Ten Tips to Have the Best of Both Worlds
Study Abroad Advice
By: Elizabeth Reddington (justin) 2012.10.01
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1. Take your homework to a cafe, pretend to do it, but just sit back
and watch life pass by.
2. Realize that, even at "American-style" institutions, grading systems
and professors' expectations may be different from what you're used to.
Adjust either your effort level or your expectations. (Do I get an "A"?
on that research paper or take that trip to Venice?)
3. Sample the local delicacies, even if you can't pronounce them.
Consider it an elective culinary course.
4. Flash your student ID. Discounts are everywhere for students.
5. Make an effort to pick up the local language; the words you use most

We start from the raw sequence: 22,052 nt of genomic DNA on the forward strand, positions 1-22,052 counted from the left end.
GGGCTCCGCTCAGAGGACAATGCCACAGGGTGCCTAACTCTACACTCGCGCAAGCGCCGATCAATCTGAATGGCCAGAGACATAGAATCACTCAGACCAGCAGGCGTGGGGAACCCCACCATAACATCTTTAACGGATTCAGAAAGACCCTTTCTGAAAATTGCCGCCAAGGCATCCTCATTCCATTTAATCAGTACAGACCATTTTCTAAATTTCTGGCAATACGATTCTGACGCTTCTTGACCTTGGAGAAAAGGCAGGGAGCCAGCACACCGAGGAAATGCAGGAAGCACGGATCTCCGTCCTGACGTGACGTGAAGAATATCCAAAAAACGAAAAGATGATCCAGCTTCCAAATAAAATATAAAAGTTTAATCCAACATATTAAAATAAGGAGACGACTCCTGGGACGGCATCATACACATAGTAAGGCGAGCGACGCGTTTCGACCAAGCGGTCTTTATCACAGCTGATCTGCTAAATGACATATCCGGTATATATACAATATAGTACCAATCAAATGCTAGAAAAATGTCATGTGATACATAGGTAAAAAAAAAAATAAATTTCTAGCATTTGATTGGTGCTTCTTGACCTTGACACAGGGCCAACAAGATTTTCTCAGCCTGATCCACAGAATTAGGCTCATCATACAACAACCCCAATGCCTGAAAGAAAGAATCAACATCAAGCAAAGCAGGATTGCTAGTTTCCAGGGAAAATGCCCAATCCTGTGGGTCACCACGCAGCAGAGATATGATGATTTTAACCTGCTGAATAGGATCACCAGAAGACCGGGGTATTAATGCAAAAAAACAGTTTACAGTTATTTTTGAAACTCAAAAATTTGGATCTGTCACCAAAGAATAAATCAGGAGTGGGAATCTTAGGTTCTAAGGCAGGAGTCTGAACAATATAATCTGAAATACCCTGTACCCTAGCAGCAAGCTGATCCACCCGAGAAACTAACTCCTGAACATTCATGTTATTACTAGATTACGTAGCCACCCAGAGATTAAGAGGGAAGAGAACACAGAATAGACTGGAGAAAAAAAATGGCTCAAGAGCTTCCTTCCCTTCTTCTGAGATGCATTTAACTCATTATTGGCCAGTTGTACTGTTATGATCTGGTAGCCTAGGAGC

often are crucial, such as frites (French fries), patisserie (cake
shop), and boulangerie (bakery) were for me.
6. Carry a camera with you at all times and take pictures of the
everyday things: your landlady, your apartment's street sign, the
waiter at your favorite cafe as well as your favorite prof.
7. Keep a journal but don't treat it like homework. Pages of notes are
your literary snapshots.
8. Make an effort to befriend other students (and not just Americans).
Speak up in class, chat in the hall, work in groups.
9. Even if you know nothing about art or history, venture into museums.
Try to go with someone who not only knows something but won't get too
technical or boring.
10. Get lost. The best discoveries happen when you are not looking at a